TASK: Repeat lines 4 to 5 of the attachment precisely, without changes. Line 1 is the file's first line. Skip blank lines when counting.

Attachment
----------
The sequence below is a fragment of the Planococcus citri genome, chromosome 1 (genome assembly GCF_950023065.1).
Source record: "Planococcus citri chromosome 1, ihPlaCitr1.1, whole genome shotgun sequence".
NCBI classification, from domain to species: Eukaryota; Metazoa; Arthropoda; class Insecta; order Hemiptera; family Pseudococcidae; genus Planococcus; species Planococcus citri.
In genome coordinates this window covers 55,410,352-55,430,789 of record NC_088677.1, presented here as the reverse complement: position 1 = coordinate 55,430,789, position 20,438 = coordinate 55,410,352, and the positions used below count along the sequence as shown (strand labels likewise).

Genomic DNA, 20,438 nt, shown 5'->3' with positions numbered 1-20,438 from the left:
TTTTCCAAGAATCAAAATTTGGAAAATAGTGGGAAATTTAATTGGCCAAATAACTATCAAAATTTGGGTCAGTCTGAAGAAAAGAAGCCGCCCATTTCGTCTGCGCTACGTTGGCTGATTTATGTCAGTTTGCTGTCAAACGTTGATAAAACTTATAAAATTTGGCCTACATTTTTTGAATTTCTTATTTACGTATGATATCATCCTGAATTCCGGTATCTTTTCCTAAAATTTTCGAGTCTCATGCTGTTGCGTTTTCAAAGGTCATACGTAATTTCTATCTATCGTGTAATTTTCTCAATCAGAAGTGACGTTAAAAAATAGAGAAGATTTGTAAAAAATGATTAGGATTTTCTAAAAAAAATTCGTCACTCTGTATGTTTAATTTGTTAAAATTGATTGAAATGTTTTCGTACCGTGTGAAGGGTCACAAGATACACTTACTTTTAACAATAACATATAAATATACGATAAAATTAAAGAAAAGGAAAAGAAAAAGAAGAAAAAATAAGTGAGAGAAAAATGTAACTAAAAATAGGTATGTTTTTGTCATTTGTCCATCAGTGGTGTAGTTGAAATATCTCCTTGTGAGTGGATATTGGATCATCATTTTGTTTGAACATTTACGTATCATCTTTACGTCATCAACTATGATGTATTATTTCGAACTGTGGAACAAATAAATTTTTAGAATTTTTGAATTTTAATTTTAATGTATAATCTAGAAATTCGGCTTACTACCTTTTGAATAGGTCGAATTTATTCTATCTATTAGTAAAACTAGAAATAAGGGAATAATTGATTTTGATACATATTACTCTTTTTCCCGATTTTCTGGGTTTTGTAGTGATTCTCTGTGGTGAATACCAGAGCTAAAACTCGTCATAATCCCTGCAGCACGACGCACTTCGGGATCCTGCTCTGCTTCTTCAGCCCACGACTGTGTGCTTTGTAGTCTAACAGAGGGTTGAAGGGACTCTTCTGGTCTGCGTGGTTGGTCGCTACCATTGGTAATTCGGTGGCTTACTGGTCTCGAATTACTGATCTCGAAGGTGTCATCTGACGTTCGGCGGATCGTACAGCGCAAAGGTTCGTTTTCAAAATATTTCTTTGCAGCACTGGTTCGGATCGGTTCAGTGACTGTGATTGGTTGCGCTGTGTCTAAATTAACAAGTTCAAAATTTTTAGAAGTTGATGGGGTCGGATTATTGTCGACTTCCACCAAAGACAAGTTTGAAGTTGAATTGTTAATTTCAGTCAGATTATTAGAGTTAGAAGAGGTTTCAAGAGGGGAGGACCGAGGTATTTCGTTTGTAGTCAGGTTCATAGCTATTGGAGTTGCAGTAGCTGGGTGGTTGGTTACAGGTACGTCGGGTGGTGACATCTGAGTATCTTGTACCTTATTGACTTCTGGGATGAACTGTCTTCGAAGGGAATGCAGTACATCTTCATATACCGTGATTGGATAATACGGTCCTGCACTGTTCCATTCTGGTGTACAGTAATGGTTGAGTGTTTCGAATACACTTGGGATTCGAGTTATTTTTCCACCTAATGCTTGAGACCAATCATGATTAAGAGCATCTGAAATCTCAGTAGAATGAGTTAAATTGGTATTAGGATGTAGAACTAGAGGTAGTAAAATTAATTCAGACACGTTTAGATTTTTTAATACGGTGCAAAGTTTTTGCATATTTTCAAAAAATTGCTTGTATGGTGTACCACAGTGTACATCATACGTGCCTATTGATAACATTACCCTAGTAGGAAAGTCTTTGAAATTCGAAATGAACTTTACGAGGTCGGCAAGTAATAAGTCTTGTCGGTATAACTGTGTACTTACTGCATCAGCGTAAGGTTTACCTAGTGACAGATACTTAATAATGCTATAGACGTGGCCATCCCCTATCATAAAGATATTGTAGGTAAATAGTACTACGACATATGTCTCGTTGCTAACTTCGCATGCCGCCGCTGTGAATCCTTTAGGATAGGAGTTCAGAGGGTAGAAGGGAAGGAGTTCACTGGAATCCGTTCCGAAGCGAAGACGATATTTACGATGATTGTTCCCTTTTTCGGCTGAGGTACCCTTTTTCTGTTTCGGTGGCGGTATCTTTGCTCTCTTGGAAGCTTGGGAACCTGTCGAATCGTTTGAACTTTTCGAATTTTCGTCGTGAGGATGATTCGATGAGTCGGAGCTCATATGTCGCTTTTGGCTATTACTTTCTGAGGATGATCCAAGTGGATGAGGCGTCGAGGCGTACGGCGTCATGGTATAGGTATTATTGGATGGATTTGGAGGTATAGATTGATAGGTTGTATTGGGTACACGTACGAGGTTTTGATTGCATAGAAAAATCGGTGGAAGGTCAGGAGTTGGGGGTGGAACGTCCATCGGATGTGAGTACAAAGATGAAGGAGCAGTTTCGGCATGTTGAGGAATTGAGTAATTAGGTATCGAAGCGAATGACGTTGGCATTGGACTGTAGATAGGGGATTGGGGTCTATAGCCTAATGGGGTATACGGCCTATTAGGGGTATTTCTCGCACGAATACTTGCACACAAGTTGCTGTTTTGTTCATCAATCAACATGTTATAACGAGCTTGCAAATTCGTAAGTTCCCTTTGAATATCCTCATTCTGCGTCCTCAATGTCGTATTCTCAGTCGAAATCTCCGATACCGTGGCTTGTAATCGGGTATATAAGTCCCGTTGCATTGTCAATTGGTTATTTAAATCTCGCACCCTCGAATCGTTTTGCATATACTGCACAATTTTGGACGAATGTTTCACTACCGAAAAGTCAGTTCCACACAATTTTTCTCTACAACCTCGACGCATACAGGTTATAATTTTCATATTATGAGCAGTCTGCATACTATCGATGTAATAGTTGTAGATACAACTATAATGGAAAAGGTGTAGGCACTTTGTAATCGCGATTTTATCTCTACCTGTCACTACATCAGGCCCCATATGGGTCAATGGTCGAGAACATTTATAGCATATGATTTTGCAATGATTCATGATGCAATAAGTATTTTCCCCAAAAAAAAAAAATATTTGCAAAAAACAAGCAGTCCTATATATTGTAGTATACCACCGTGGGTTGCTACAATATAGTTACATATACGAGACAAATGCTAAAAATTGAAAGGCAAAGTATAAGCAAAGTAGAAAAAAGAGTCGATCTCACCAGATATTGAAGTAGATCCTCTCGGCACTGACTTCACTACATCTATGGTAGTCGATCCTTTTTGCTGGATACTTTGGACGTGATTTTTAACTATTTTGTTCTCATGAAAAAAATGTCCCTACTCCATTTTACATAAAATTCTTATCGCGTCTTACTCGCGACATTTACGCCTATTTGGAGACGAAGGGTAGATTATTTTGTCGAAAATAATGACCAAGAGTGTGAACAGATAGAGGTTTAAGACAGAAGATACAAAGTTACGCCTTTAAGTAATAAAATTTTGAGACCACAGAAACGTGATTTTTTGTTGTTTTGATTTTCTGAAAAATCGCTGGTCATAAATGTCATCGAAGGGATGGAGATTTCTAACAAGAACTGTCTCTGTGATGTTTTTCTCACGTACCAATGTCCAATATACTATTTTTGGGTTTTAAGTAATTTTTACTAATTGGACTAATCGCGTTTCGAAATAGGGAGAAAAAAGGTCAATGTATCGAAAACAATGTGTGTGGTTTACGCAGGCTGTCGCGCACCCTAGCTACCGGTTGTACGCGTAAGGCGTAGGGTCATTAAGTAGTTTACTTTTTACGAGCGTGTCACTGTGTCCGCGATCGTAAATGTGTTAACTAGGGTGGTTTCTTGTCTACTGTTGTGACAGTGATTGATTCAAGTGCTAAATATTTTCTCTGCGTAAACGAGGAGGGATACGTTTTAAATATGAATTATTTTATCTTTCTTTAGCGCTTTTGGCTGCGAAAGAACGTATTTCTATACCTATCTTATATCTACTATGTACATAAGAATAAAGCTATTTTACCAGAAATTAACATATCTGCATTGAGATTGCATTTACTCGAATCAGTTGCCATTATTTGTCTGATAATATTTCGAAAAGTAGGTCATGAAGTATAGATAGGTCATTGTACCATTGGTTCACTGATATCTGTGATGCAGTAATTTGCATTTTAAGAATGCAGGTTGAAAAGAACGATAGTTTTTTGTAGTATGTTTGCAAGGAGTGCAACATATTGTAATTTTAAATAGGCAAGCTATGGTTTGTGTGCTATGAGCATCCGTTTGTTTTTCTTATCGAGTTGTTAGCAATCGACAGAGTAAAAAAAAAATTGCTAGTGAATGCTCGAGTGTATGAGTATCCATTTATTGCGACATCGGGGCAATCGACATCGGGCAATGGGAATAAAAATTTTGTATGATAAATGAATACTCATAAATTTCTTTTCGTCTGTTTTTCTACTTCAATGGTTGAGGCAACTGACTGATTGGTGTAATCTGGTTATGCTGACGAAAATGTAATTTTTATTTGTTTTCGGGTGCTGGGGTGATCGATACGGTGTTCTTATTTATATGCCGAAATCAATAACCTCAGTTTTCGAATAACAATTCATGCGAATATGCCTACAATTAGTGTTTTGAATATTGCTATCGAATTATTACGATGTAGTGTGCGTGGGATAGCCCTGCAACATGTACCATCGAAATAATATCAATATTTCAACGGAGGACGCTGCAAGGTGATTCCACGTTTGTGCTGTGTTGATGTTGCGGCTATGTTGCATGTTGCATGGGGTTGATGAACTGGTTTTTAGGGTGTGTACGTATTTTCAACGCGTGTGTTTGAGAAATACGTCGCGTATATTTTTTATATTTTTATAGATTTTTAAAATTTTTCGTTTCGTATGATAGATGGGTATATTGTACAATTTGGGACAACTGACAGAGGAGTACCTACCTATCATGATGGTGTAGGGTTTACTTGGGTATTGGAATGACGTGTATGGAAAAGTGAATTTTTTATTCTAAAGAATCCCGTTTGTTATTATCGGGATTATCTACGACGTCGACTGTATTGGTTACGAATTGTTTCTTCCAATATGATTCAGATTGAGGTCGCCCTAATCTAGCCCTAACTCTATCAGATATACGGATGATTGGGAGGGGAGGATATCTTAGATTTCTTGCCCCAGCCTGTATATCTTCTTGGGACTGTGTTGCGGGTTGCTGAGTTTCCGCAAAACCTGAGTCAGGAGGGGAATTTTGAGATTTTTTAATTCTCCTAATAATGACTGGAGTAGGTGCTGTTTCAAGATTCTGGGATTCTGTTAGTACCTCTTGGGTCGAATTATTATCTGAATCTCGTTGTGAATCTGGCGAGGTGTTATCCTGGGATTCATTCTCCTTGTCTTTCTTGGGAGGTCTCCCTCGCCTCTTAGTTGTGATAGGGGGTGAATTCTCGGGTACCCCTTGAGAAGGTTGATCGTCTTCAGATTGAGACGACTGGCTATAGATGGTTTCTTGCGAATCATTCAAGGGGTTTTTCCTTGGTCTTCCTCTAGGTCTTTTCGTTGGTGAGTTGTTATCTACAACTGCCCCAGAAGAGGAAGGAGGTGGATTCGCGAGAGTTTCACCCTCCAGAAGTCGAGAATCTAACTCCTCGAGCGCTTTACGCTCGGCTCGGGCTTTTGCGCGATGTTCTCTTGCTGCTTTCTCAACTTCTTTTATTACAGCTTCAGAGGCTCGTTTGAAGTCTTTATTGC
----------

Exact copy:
In genome coordinates this window covers 55,410,352-55,430,789 of record NC_088677.1, presented here as the reverse complement: position 1 = coordinate 55,430,789, position 20,438 = coordinate 55,410,352, and the positions used below count along the sequence as shown (strand labels likewise).

Genomic DNA, 20,438 nt, shown 5'->3' with positions numbered 1-20,438 from the left: